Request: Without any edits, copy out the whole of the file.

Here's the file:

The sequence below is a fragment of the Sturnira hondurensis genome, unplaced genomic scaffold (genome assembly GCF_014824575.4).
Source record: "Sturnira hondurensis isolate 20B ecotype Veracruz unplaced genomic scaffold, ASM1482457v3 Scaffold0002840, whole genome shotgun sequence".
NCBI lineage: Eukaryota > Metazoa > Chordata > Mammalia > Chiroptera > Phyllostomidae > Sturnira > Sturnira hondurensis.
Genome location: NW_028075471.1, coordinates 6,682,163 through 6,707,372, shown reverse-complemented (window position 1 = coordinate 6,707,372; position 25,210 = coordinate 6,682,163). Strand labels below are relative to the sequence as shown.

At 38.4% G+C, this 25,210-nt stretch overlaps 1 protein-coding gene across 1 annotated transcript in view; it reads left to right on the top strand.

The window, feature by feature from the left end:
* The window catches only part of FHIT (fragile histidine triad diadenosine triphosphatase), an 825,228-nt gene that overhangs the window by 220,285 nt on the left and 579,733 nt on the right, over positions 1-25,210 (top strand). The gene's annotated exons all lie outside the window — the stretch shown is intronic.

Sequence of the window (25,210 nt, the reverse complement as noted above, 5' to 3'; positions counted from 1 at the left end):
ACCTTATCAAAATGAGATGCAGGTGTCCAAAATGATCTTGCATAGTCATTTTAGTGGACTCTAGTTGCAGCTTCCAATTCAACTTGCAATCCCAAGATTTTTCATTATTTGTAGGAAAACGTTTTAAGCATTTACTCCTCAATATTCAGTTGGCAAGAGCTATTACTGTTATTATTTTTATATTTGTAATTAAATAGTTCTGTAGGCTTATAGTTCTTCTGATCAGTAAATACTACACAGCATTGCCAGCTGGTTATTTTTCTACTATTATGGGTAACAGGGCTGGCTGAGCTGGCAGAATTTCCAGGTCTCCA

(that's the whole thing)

The sequence below is a fragment of the Sturnira hondurensis genome, unplaced genomic scaffold (genome assembly GCF_014824575.4).
Source record: "Sturnira hondurensis isolate 20B ecotype Veracruz unplaced genomic scaffold, ASM1482457v3 Scaffold0002840, whole genome shotgun sequence".
NCBI lineage: Eukaryota > Metazoa > Chordata > Mammalia > Chiroptera > Phyllostomidae > Sturnira > Sturnira hondurensis.
Genome location: NW_028075471.1, coordinates 6,682,163 through 6,707,372, shown reverse-complemented (window position 1 = coordinate 6,707,372; position 25,210 = coordinate 6,682,163). Strand labels below are relative to the sequence as shown.

At 38.4% G+C, this 25,210-nt stretch overlaps 1 protein-coding gene across 1 annotated transcript in view; it reads left to right on the top strand.

The window, feature by feature from the left end:
* The window catches only part of FHIT (fragile histidine triad diadenosine triphosphatase), an 825,228-nt gene that overhangs the window by 220,285 nt on the left and 579,733 nt on the right, over positions 1-25,210 (top strand). The gene's annotated exons all lie outside the window — the stretch shown is intronic.

Sequence of the window (25,210 nt, the reverse complement as noted above, 5' to 3'; positions counted from 1 at the left end):
ACCTTATCAAAATGAGATGCAGGTGTCCAAAATGATCTTGCATAGTCATTTTAGTGGACTCTAGTTGCAGCTTCCAATTCAACTTGCAATCCCAAGATTTTTCATTATTTGTAGGAAAACGTTTTAAGCATTTACTCCTCAATATTCAGTTGGCAAGAGCTATTACTGTTATTATTTTTATATTTGTAATTAAATAGTTCTGTAGGCTTATAGTTCTTCTGATCAGTAAATACTACACAGCATTGCCAGCTGGTTATTTTTCTACTATTATGGGTAACAGGGCTGGCTGAGCTGGCAGAATTTCCAGGTCTCCA